# Hash Functions: Checksums

**Spoiler:** *Used to check data integrity, hash
functions are everywhere. Today, we present to you the easiest of them,
the checksums. The principle is simple, since any data is a
sequence of 0 and 1, it is also a number that can be projected into a
smaller set. Ideally, any change in the data will send it elsewhere and
we will see the difference.*

In a previous article on public key
infrastructures, I briefly mentionned *hash functions*, but
did not dwell on them. I have since realized that they are rather
unknown. And it’s a shame because even if we don’t realize it, we use it
all the time.

Before discussing their cryptographic version which was mentionned
and which we will discuss in the next
article, I would like to take a little time to introduce you to
their ancestors: the *checksums*. Much simpler, they already have
the fundamental characteristics of hash functions.

It all starts with a simple and fairly common IT (security) need:

How to check that data has been transmitted without being altered?

Whether we are transmitting a packet over a network, storing important files, or copying a seal. How de we make sure that there was no problem and that the data received is indeed consistent with the original?

# Global parity bits

Let’s start with the most rudimentary method: count the number of
bits that are worth
$1$,
if this number is even, we add a
$0$,
if it is odd, we add a
$1$.
Mathematically, it is to make an *exclusive or* of all the bits
of the message. It is written *XOR* in the text (for
*eXclusive OR*) ,
$\oplus$
in math and `^`

when programming.

Data | $\oplus$ |
---|---|

00 | 0 |

01 | 1 |

10 | 1 |

11 | 0 |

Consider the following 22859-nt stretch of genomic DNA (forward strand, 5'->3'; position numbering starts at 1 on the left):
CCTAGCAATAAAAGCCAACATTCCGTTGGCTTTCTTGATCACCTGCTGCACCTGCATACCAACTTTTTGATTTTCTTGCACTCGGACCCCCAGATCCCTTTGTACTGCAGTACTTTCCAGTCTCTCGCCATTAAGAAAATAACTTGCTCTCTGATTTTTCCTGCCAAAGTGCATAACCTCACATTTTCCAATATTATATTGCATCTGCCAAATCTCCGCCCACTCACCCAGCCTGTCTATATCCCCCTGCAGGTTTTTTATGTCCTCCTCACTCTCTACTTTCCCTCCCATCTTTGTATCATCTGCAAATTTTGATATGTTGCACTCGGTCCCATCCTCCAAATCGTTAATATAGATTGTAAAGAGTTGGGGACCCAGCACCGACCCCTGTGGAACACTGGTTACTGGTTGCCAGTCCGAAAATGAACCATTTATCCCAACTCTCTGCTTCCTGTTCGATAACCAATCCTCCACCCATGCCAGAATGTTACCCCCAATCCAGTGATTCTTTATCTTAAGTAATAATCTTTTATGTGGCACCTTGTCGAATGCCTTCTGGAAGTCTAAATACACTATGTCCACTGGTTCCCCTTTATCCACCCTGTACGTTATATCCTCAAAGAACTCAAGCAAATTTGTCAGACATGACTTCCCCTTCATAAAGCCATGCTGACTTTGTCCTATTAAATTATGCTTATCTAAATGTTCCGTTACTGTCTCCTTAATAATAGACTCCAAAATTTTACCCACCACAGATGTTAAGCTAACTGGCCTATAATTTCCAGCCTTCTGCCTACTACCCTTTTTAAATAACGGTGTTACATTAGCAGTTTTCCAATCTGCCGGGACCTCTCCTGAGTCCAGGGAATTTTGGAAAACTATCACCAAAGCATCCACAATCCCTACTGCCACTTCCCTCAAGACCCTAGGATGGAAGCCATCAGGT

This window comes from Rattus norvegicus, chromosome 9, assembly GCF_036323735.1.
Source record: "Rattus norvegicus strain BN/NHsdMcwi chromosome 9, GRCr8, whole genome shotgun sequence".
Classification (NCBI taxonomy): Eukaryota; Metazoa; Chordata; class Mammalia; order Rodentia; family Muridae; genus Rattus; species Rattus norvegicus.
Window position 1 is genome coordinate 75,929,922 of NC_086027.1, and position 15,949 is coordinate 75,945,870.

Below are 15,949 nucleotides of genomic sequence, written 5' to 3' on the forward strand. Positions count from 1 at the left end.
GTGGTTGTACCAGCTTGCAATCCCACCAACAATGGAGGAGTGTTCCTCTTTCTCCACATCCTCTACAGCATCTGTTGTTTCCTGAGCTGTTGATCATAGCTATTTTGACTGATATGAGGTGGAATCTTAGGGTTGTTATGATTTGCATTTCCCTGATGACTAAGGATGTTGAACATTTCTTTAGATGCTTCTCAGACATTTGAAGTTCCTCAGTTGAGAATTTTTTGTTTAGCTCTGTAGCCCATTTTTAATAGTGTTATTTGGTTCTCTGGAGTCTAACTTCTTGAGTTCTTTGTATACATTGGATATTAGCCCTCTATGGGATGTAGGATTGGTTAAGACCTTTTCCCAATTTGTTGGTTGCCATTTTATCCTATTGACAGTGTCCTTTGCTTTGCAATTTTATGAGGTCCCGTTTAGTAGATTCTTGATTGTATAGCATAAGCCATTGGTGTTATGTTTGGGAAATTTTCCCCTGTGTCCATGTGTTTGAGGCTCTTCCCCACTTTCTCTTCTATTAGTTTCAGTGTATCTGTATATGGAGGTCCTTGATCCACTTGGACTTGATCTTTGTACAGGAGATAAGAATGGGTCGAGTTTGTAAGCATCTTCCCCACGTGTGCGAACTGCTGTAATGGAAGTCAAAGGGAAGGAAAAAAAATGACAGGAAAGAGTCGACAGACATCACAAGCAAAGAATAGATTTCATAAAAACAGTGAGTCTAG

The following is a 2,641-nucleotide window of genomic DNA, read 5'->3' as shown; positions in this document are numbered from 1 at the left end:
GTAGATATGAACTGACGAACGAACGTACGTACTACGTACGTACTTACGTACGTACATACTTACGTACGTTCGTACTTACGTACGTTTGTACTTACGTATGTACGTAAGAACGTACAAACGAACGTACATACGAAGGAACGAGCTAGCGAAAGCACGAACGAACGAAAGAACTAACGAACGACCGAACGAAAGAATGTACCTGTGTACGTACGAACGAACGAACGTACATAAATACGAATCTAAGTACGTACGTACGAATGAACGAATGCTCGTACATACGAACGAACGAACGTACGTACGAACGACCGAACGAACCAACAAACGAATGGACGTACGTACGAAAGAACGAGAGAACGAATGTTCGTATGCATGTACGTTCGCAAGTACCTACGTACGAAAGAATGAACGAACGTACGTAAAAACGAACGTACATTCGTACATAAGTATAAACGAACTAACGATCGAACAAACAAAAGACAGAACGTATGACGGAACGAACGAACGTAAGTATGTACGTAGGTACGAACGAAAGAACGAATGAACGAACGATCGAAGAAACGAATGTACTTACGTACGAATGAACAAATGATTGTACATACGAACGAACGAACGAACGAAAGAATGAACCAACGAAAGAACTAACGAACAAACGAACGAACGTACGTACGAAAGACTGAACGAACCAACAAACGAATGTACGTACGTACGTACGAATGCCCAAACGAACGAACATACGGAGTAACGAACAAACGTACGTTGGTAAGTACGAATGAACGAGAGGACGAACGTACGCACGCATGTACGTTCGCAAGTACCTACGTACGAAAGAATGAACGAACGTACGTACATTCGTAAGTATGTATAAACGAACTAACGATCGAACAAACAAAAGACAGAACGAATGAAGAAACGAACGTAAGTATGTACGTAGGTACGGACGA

011010011100110101 | 0 |

In terms of projection, it reduces everything to only two possible
values: 0 or 1. A bit radical for a *hash* but if a single bit
changes in the data, the parity will change too and we can detect this
error 🎉.

On the other hand, and this is where it is somewhat limited, if two bits change, it will no longer be detected.

# Parity bits on words

To go further, we can cut the message into parts of the equal length
(called *words*) and add their parity bit to each one. We can
then detect several errors (as long as they appear in different
words).

**In Real Live, in ASCII.** In the past, each character
was encoded with 7 bits. We could then code 128, which was considered
*largely sufficient* at that time. The 8^{th} bit,
because data was already handled in 8-bit words, could be used for
parity and thus detect transmission errors.

Letter | 7bits ASCII | Parity | 8bits ASCII |
---|---|---|---|

B | `1000010` |
2 | `01000010` |

o | `1101111` |
6 | `01101111` |

n | `1101110` |
5 | `11101110` |

j | `1101010` |
4 | `01101010` |

o | `1101111` |
6 | `01101111` |

u | `1110101` |
5 | `11110101` |

r | `1110010` |
4 | `01110010` |

The message `Bonjour`

, although only using 49 bits for its
*encoding*, will actually use 56 for its storage and